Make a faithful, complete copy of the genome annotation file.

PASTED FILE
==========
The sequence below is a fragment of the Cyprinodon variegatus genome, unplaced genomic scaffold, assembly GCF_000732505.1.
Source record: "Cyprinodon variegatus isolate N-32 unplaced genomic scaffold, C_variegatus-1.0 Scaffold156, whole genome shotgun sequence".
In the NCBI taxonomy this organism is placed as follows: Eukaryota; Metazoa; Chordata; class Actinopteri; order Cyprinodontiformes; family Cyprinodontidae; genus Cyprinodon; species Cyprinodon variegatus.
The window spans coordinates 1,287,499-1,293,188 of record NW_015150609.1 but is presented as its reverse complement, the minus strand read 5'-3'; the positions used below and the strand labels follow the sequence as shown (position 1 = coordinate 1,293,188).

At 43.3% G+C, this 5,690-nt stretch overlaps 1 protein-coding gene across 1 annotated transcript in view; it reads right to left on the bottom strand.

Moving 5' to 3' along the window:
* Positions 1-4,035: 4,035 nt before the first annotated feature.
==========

The sequence below is a fragment of the Cyprinodon variegatus genome, unplaced genomic scaffold, assembly GCF_000732505.1.
Source record: "Cyprinodon variegatus isolate N-32 unplaced genomic scaffold, C_variegatus-1.0 Scaffold156, whole genome shotgun sequence".
In the NCBI taxonomy this organism is placed as follows: Eukaryota; Metazoa; Chordata; class Actinopteri; order Cyprinodontiformes; family Cyprinodontidae; genus Cyprinodon; species Cyprinodon variegatus.
The window spans coordinates 1,287,499-1,293,188 of record NW_015150609.1 but is presented as its reverse complement, the minus strand read 5'-3'; the positions used below and the strand labels follow the sequence as shown (position 1 = coordinate 1,293,188).

At 43.3% G+C, this 5,690-nt stretch overlaps 1 protein-coding gene across 1 annotated transcript in view; it reads right to left on the bottom strand.

Moving 5' to 3' along the window:
* Positions 1-4,035: 4,035 nt before the first annotated feature.